When Meghan Larkin '19 was a first-year student at Emmanuel, she paid close attention to her resident assistants (RAs) and became inspired by the effort they put into creating a positive living environment.
The start of the 2014-2015 academic year marked the opening of Emmanuel College's Notre Dame Campus, located at 17 Highland Park Street in the historic Fort Hill/Highland Park neighborhood of Roxbury.
After purchasing the property in 2012, the College converted the former home of the Society of St. Margaret's Convent into a center for programs related to its mission—retreats, reflection and prayer, spiritual direction, social justice and service learning. Today, it serves as a residence hall, as well as home to the Urband Food Project, a student led organization focused on food insecurity, urban gardening and education, and the Institute for Eastern Mediterranean Studies, which promotes and supports the study of the Eastern Mediterranean and neighboring regions by building on the liberal arts mission of the College and leveraging the academic and innovative power of Boston.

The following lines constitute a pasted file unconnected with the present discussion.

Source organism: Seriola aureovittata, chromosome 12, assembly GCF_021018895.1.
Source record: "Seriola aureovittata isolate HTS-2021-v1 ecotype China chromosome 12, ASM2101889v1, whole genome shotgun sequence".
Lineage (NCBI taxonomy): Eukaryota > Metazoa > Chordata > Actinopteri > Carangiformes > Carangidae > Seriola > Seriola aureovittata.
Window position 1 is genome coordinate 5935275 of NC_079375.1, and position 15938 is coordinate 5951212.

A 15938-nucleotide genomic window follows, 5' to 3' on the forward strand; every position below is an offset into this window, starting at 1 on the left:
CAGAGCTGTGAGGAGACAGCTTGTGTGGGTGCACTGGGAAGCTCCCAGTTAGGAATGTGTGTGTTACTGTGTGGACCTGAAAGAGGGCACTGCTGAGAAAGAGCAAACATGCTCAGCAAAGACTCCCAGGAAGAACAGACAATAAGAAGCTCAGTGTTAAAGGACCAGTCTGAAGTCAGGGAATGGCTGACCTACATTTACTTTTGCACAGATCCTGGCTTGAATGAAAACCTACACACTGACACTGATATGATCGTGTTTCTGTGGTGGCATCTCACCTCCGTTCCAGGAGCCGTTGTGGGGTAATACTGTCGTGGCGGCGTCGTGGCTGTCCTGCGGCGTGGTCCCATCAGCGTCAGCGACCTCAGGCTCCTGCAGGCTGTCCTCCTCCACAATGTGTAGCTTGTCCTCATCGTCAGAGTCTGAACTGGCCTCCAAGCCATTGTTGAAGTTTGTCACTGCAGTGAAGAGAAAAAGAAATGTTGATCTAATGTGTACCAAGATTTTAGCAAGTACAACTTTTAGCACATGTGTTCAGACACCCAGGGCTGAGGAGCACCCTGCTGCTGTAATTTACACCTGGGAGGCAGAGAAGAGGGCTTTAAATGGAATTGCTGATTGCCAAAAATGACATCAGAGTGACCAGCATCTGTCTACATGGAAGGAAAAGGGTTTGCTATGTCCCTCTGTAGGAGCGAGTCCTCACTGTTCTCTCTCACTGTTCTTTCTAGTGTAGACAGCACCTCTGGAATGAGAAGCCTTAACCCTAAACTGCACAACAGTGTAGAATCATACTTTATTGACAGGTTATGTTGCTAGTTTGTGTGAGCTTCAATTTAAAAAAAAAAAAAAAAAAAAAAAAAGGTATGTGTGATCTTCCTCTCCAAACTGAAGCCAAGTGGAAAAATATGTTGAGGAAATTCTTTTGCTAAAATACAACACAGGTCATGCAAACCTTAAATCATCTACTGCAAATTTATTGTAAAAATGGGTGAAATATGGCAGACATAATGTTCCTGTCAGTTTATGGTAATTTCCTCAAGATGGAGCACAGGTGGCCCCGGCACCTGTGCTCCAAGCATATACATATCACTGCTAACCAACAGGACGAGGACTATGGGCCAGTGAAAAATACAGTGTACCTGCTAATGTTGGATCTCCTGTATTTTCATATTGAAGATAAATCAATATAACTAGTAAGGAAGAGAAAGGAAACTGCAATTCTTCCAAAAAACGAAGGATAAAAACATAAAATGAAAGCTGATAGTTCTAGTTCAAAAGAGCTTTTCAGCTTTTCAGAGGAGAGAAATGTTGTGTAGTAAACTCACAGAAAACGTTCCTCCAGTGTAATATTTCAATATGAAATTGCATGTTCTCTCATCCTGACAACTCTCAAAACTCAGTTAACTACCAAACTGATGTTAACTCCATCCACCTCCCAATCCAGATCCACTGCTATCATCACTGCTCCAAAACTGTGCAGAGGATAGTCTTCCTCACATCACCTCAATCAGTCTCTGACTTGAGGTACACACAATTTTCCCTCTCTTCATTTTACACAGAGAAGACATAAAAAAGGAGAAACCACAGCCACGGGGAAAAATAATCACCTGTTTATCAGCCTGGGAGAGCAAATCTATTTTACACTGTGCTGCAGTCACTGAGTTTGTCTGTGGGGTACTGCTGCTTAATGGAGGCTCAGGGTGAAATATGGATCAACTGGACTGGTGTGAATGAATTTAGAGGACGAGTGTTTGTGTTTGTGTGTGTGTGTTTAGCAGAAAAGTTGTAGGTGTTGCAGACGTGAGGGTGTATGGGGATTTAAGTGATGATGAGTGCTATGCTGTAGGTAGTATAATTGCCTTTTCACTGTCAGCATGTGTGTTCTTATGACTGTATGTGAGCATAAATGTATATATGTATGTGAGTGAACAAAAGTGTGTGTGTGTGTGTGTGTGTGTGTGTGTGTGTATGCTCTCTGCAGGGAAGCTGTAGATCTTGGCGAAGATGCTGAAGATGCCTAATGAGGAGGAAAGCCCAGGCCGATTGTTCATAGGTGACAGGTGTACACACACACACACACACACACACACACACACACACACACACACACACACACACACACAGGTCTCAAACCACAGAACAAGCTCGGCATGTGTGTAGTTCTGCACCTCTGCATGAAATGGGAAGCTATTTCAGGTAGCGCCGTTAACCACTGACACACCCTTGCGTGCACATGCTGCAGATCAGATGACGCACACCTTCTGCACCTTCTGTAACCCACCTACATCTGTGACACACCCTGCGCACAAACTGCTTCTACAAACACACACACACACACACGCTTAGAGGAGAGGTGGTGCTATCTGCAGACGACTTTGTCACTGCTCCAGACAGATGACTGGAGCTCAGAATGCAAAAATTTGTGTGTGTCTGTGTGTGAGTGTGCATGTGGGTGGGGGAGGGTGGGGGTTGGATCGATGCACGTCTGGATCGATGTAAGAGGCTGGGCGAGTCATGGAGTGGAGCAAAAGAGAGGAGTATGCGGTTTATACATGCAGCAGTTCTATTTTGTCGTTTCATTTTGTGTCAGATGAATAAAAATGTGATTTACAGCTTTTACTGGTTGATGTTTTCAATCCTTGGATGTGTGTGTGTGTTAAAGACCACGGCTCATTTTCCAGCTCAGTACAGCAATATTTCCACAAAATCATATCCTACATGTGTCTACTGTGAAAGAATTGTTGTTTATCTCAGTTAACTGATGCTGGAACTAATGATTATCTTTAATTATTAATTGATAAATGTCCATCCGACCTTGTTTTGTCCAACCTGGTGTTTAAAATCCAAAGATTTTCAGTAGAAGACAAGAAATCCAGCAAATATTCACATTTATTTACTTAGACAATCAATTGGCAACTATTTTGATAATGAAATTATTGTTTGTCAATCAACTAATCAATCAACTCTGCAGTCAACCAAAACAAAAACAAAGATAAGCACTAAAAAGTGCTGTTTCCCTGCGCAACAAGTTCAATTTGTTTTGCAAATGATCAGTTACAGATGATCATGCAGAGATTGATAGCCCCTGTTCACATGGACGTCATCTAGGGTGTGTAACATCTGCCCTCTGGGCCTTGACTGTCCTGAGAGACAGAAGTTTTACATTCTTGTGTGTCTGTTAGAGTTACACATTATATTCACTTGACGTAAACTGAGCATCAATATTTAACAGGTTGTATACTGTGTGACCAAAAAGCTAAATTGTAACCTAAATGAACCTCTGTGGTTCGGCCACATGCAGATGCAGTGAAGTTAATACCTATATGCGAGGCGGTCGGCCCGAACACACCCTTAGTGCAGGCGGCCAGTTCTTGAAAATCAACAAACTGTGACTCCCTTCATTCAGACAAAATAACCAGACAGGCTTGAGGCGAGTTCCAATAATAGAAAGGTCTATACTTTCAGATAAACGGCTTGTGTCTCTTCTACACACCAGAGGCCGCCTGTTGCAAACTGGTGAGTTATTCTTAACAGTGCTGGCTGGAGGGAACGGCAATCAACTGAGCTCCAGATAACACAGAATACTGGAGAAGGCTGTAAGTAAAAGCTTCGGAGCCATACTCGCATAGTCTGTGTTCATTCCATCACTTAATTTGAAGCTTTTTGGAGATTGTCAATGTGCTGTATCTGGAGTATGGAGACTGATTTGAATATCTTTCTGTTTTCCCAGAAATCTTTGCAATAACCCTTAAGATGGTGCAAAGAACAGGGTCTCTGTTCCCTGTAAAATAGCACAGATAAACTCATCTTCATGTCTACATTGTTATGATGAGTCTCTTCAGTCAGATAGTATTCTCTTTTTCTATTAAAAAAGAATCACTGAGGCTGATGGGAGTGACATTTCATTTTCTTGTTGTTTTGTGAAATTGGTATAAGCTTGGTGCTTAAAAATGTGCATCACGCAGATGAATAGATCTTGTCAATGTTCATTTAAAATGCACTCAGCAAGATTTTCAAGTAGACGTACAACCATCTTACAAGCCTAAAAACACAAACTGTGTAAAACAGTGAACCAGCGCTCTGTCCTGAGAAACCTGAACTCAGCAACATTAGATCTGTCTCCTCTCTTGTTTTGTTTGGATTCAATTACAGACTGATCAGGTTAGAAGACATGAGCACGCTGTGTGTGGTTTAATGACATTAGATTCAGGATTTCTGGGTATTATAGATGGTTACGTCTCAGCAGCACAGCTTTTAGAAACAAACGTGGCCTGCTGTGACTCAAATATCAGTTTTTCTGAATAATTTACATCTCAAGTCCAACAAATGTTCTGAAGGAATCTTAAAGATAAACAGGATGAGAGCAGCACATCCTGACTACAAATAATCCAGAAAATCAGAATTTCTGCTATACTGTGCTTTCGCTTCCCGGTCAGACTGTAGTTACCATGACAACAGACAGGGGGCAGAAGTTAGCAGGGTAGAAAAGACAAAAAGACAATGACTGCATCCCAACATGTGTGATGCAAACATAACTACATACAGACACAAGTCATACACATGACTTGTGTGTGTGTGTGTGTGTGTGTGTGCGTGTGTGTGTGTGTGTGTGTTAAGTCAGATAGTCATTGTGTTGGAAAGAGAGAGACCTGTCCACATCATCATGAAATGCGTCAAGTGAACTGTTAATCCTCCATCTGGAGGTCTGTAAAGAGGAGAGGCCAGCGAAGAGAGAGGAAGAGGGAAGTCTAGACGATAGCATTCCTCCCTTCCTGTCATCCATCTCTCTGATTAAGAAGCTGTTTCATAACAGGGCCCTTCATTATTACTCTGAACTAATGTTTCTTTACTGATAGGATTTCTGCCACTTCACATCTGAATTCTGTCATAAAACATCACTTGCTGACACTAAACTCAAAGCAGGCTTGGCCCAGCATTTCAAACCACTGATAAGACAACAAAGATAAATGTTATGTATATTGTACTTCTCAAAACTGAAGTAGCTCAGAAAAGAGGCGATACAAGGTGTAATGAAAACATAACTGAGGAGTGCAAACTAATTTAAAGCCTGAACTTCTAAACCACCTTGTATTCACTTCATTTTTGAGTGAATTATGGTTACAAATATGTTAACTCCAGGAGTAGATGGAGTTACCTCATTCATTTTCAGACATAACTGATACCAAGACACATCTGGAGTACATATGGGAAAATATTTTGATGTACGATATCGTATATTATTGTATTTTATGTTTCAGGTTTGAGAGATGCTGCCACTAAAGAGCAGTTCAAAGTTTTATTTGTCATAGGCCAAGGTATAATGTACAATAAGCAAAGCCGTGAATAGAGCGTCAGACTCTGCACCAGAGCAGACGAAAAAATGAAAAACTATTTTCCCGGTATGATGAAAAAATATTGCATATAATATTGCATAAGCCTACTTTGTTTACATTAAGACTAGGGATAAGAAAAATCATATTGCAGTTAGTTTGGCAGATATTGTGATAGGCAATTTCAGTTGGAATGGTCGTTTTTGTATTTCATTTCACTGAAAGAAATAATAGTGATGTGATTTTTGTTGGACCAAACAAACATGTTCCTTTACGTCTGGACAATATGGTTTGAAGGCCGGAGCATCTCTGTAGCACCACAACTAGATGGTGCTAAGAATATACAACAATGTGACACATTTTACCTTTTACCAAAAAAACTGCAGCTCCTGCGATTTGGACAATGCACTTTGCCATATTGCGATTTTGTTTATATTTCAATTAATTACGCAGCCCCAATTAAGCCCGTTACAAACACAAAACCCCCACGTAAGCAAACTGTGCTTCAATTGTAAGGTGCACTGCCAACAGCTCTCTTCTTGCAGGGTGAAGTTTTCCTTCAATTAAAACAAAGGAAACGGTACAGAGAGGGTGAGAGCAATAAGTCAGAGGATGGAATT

The Sisters of Notre Dame de Namur operated Notre Dame Academy on Washington Street, just a few short blocks from the site the Notre Dame Campus, from 1854 to 1965, when the school relocated to Hingham, Mass. Today, Notre Dame Street is situated adjacent to Washington Street, in recognition of the Sisters of Notre Dame's impact on the neighborhood.
The Notre Dame Campus is situated on 1.65 acres and includes four buildings, ranging from two to four stories and totaling 35,734 square feet. One of the four buildings is the William Lloyd Garrison House, the historic residence of the leader of Boston's anti-slavery cause. Built in the 1840s, this two-story Greek Revival structure is a National Historic Landmark. Additional features of the other buildings on the property include a chapel, library, conference center, residence space, dining/kitchen facilities, and meeting and office spaces, as well as amazing views of the Boston skyline.